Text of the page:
Before they ask ...

Dec. 1, 2006
Background noise in a typical exam room includes electric toothbrushes humming, plaque being scraped, soft music, and occasional chattering between you and your patient.
Patients hesitate before bringing up sensitivity; shouldn’t you ask about the unpleasant condition first?

Background noise in a typical exam room includes electric toothbrushes humming, plaque being scraped, soft music, and occasional chattering between you and your patient. It is usually you doing the talking - an open-mouthed patient isn’t an ideal conversationalist. But did you know that talking with your patients might significantly improve their oral health? By proactively questioning patients to identify specific oral health concerns, you have the opportunity to dispense professional guidance that can help them live more comfortably.

Dental professionals routinely look for plaque build-up, gingivitis and signs of tooth decay. Less visible oral health issues, such as dentin hypersensitivity, are equally serious, yet may not be addressed or resolved. Dentin hypersensitivity is clinically defined as a short, sharp pain arising from exposed dentin in response to stimuli, which cannot be ascribed to any other form of dental defect or pathology.1 Though frequently left unaddressed by dental professionals, the condition is highly prevalent, affecting nearly one in five people, or about 22 percent of adults.

Under-mentioned and under-treated

Although dentin hypersensitivity affects people of all ages, those between 20 and 50, and specifically 20 to 30, report it more often.2 Women, too, are more likely to report the condition.3 Despite the surprisingly high incidence of sensitivity among Americans, many patients avoid telling their dental professional about their suffering.4 Data indicates that up to 42 percent of patients with dentin hypersensitivity do not mention their discomfort. Why do they hesitate? Some might consider sensitivity a mild annoyance not worthy of their dentist’s attention.5 Others believe that treatment will be more unpleasant than the condition itself, or fear a serious underlying problem. Asking patients detailed, proactive questions about tooth sensitivity will often coax reluctant ones to mention their concerns.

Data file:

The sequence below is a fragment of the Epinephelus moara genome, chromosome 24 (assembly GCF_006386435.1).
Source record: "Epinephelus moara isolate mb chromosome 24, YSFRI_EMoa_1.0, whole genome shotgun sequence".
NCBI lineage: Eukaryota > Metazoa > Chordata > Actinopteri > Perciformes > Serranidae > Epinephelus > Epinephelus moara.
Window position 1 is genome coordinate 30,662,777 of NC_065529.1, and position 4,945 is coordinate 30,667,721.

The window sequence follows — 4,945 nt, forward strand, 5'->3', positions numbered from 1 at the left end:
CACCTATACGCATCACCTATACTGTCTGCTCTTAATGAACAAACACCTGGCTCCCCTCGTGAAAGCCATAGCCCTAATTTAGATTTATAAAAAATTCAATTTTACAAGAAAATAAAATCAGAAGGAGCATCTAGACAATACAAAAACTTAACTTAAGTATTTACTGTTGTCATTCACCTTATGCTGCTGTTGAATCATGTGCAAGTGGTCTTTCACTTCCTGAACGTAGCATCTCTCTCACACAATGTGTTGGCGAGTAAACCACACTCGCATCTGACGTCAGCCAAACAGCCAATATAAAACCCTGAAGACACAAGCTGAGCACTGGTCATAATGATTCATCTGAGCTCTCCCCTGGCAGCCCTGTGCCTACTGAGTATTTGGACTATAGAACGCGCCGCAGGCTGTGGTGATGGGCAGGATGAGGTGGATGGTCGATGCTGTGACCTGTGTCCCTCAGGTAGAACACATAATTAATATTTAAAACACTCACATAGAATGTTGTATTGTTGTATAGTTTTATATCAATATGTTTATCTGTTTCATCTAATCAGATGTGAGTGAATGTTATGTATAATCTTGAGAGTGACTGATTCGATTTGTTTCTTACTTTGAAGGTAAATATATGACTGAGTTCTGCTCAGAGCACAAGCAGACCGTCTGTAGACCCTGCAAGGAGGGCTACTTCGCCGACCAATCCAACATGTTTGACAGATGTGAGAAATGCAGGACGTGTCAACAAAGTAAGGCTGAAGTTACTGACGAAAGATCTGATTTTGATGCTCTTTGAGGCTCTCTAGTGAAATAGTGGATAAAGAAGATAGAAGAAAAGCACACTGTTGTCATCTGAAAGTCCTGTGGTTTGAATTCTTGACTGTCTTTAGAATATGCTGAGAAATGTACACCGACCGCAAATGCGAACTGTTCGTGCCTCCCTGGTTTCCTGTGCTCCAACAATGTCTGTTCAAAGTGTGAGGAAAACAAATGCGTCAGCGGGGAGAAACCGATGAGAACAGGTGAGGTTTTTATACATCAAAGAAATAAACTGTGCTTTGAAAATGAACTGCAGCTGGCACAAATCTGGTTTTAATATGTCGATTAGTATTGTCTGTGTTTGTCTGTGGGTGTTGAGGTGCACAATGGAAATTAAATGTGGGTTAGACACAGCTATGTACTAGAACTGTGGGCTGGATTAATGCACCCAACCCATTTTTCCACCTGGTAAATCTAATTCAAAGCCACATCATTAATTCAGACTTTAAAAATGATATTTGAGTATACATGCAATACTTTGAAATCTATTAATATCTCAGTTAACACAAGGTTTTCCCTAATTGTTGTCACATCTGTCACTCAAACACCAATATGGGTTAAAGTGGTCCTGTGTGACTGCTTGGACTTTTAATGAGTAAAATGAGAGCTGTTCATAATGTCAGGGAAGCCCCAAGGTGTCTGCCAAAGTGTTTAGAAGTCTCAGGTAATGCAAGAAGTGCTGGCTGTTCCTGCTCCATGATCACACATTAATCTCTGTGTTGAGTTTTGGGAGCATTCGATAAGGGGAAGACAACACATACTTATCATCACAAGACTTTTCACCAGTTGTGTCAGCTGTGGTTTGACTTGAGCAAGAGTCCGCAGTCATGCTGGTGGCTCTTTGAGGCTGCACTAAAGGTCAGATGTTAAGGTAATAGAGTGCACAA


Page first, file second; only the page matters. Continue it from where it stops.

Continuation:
By understanding the triggers of tooth sensitivity and how treatment options have improved, professionals can recommend solutions that will help patients live more comfortably and enjoy foods and beverages they have had to avoid. Dentin hypersensitivity can result from numerous stimulants. For this reason, sufferers must often alter their lifestyle to avoid discomfort. Hot, cold, sweet or sour foods and beverages, cold air, and aggressive brushing or flossing can all result in painful tooth sensitivity.5 Some patients may adopt poor oral hygiene habits, and avoid certain areas of the mouth when brushing and flossing.

As explained by the hydrodynamic theory, dentin hypersensitivity occurs when sensitivity-inducing stimuli make contact with open dental tubules on the tooth surface. The rapid flow of fluid into the open tubules causes a pressure change across the dentin, which is perceived as pain by the patient. The more tubules exposed, the greater degree of sensitivity a patient will experience. The amount of exposed dentin and tubule system is a direct indicator of the degree of sensitivity.

Even after a patient’s dentin hypersensitivity has been identified, dental professionals should remain proactive by providing guidance and alleviating discomfort. While the condition is easily treated with over-the-counter products such as desensitizing toothpaste, some patients may be hesitant to switch from their regular toothpaste due to misconceptions about safety or taste. Others believe the desensitizers are abrasive and should be alternated with regular toothpaste. In fact, modern desensitizing toothpastes are non-abrasive and designed for everyday use. By telling patients that today’s desensitizers have neither an unpleasant taste nor a gritty texture, chances increase that they will become everyday users.

Sensitivity protection for whitening patients

Professional whitening procedures now account for a large percentage of business in many general practices. The number of patients whitening their teeth at home using OTC products also is rising significantly.4 As popularity in whitening grows, patients may not be aware that dentin hypersensitivity is the primary side effect, with up to 75 percent experiencing sensitivity from repeated bleach applications.4 By asking each patient if they plan to pursue whitening, then dispensing professional recommendations prior to treatment, you can increase their chances of achieving a positive, pain-free outcome.

Whitening-related sensitivity typically begins early in the treatment process, and may not disappear until one or two days after completion.5 Patients who experience discomfort often discontinue the whitening process early, which results in a less-than-satisfactory outcome. Research indicates that up to 41 percent of dentists and hygienists recommend patients stop whitening prematurely to alleviate related sensitivity.6 This is not the ideal solution, as patient dissatisfaction with whitening can reflect negatively on the dentist and his/her practice.

You can identify patients with the greatest potential for whitening-related sensitivity by initiating a discussion about their sensitivity to cold, heat, and other triggers. Patients with preexisting sensitivity are more likely to experience discomfort from whitening; however, even patients with no history of sensitivity may be at risk. For this reason, dental professionals should recommend that patients interested in whitening brush with a desensitizing toothpaste two times a day, two weeks before and two weeks during whitening treatment.